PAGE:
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Regarding the Lord's Supper, does it matter how we sit – in a circle or behind each other? Is the time important – morning or night?

We have no information in the New Testament as to how the believers in the early church arranged themselves positionally when gathered for the Lord's Supper. There does not appear to be any real spiritual meaning from Scripture in the way believers are seated on such an occasion. Not a few brethren think that arranging the seating in a circle or a square best expresses the idea of fellowship or helps the believers to enjoy the truth of the Lord being in the midst (Mt 18.20). The remarks of Norman Crawford in his book Gathering unto His Name, are interesting: "The chairs are not arranged for an address to be given to an audience, but are formed around a simple table that stands in the middle, upon which has been placed a loaf of bread and a cup of wine. Toward the back of the room there are chairs that are separate from the circle where people may sit to look on".

It must be remembered that the above is a description, not of a church gathering in New Testament times, but of assemblies today. It is to be questioned whether the early believers used chairs anyway, but rather sat reclined according to eastern custom around the table. Many assemblies think that the truth of fellowship is visibly manifested by a circle and shows a distinction between those who are in the assembly and those who are not in fellowship. Whether believers sit in a circle or behind each other really matters not. The important point is to know the Lord's presence. Are we to say we can enjoy more of the Lord's presence sitting in a circle than sitting behind each other? Let us be careful.

Regarding the second question, we have no command as to the time on the Lord's Day at which we should remember the Lord. From Acts 20 we see that the Apostle Paul broke bread in the evening with the believers at Troas. Many of the believers in the apostolic period were slaves and could not gather for the Breaking of Bread earlier in the day. It is true that the Lord Himself instituted the Supper during the night in which He was betrayed, but there is no mandate from the Lord as to what hour on the Lord's Day believers should gather. Across the world from country to country what is most convenient to all is the important matter.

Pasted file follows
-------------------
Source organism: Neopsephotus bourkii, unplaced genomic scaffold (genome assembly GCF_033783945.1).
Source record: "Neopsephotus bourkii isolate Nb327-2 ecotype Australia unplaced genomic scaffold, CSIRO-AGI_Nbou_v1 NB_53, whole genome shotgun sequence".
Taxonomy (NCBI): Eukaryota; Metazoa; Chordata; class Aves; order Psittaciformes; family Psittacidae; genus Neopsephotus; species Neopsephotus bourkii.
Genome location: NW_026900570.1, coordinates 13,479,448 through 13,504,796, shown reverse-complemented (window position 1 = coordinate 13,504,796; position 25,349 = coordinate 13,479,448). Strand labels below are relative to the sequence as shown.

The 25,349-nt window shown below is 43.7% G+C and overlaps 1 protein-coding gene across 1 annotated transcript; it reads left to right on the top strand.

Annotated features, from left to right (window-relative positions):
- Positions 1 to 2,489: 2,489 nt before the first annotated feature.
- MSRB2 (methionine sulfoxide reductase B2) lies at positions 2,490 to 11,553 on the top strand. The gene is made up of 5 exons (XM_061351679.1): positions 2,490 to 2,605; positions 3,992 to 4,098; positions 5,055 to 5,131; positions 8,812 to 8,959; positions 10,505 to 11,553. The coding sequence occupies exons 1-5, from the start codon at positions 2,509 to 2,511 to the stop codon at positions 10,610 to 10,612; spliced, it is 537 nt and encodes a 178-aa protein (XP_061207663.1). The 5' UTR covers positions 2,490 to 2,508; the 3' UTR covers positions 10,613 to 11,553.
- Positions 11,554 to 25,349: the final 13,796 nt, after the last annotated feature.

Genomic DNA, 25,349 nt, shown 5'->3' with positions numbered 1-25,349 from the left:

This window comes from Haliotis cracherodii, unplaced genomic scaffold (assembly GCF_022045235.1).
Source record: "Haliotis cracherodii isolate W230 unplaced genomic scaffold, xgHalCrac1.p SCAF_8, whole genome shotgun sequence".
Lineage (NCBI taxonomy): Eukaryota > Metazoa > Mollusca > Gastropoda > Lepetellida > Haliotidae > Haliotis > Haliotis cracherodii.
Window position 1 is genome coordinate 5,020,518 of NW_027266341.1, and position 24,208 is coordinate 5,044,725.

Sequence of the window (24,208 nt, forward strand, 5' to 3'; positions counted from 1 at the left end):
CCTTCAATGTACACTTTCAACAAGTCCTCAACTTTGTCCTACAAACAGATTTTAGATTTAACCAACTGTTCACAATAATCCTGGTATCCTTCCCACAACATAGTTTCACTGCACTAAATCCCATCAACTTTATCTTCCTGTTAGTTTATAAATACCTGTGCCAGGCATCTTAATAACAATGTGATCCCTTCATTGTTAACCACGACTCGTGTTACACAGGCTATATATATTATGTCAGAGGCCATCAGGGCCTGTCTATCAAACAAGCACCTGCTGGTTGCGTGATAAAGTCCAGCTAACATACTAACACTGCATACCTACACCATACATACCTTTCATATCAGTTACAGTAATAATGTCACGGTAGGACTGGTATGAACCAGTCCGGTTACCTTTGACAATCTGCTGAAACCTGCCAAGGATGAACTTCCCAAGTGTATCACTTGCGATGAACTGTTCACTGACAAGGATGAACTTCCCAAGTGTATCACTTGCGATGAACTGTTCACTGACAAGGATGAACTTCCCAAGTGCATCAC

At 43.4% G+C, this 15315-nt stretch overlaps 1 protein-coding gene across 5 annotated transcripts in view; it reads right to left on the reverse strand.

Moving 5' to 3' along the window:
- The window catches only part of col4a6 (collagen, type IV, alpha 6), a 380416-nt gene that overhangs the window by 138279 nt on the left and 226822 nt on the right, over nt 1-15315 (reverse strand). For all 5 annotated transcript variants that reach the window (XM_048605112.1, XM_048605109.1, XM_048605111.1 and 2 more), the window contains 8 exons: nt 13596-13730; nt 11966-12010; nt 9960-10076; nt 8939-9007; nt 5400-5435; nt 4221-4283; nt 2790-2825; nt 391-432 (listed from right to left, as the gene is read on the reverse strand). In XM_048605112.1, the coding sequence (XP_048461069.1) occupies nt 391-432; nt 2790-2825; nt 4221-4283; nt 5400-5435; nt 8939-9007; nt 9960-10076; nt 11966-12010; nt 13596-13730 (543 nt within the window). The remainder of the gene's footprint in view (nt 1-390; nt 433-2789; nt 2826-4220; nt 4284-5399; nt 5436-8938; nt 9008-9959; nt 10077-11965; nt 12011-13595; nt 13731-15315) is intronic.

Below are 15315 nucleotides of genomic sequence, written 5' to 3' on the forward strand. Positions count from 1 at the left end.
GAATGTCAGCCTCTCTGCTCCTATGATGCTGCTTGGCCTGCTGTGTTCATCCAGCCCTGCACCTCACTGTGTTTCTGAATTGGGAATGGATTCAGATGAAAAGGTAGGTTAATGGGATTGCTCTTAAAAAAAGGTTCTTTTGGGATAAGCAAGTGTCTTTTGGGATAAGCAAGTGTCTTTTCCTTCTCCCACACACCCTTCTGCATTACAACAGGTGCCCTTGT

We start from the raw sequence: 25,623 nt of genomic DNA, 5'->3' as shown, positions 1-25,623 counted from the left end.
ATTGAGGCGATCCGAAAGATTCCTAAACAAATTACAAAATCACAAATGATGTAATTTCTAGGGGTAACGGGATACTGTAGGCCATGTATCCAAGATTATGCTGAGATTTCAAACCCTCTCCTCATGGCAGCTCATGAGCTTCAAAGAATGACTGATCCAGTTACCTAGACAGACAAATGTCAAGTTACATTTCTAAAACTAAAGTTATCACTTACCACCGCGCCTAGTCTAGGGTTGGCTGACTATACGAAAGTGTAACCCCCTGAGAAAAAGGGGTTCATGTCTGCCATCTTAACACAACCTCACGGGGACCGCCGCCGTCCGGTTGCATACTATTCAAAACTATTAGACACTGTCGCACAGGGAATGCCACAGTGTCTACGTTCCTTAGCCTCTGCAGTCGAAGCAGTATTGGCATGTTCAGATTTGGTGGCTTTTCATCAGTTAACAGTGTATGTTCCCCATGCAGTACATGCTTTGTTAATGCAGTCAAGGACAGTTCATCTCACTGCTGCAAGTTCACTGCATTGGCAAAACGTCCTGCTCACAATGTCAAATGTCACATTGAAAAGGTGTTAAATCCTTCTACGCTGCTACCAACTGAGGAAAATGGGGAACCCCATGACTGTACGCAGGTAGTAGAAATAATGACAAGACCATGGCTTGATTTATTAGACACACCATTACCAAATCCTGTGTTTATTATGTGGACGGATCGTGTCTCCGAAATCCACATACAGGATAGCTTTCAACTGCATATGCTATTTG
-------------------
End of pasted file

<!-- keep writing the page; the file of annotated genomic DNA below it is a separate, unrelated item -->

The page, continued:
John J Stubbs

Could you explain the difference between body, soul and spirit, particularly the distinction between the latter two.

Inasmuch as there is one God eternally existing and manifesting Himself to us in three Persons, so man is a trinity of spirit, soul and body. This is clear from Paul's prayer for the preservation of the Thessalonian believers, "I pray God your whole spirit and soul and body be preserved blameless unto the coming of our Lord Jesus Christ" (1 Thess 5.23). We often speak of these three elements in the reverse order, namely, "body, soul and spirit", but the Scriptural order is "spirit, soul and body".

Clearly man is more than "body". The body was formed first - "the Lord God formed man of the dust of the ground" then He "breathed into his nostrils the breath (or spirit) of life; and man became a living soul" (Gen 2.7). It is true that the last expression is also applied to animals; thus we read of "every living creature" (Gen 1.21; 2.19), but this was not the result of God's inbreathing. Animals are "souls" but of a vastly different order from man.

The spirit and soul of man, although distinct, are never viewed as separated one from the other. They are only divisible in a metaphorical sense by the word of God - "the word of God is quick, and powerful, and sharper than any twoedged sword, piercing even to the dividing asunder of soul and spirit" (Heb 4.12). The spirit and the soul together form the spiritual side of man's constitution, which is sometimes described, as a whole, as "spirit" and sometimes as "soul". The separation of the soul (Gk ekpsucho - Acts 5.5,10; 12.23) or spirit (Gk ekpneo – Mk 15.37,39; Lk 23.46) from the body is called death.

The "spirit" is the means by which we are able to apprehend and worship God: "God is [a] Spirit: and they that worship him must worship him in spirit and in truth" (Jn 4.24), and also know "the things of a man" (1 Cor 2.11). The "soul" is the seat of the intellectual and emotional faculties; whilst the "body" gives us the use of the five senses: smell, sight, hearing, taste and touch.

The Lord Jesus Himself in His holy manhood is tripartite. Thus with the Lord Jesus having said, "Destroy this temple, and in three days I will raise it up" (Jn 2.19), we read, "But he spake of the temple of his body" (Jn 2.21). In the garden of Gethsemane, with the cross in view, He could say to Peter and the two sons of Zebedee, "My soul is exceeding sorrowful, even unto death" (Mt 26.38). Then from the cross, we hear His words, "Father, into thy hands I commend my spirit" (Lk 23.46).

David E West


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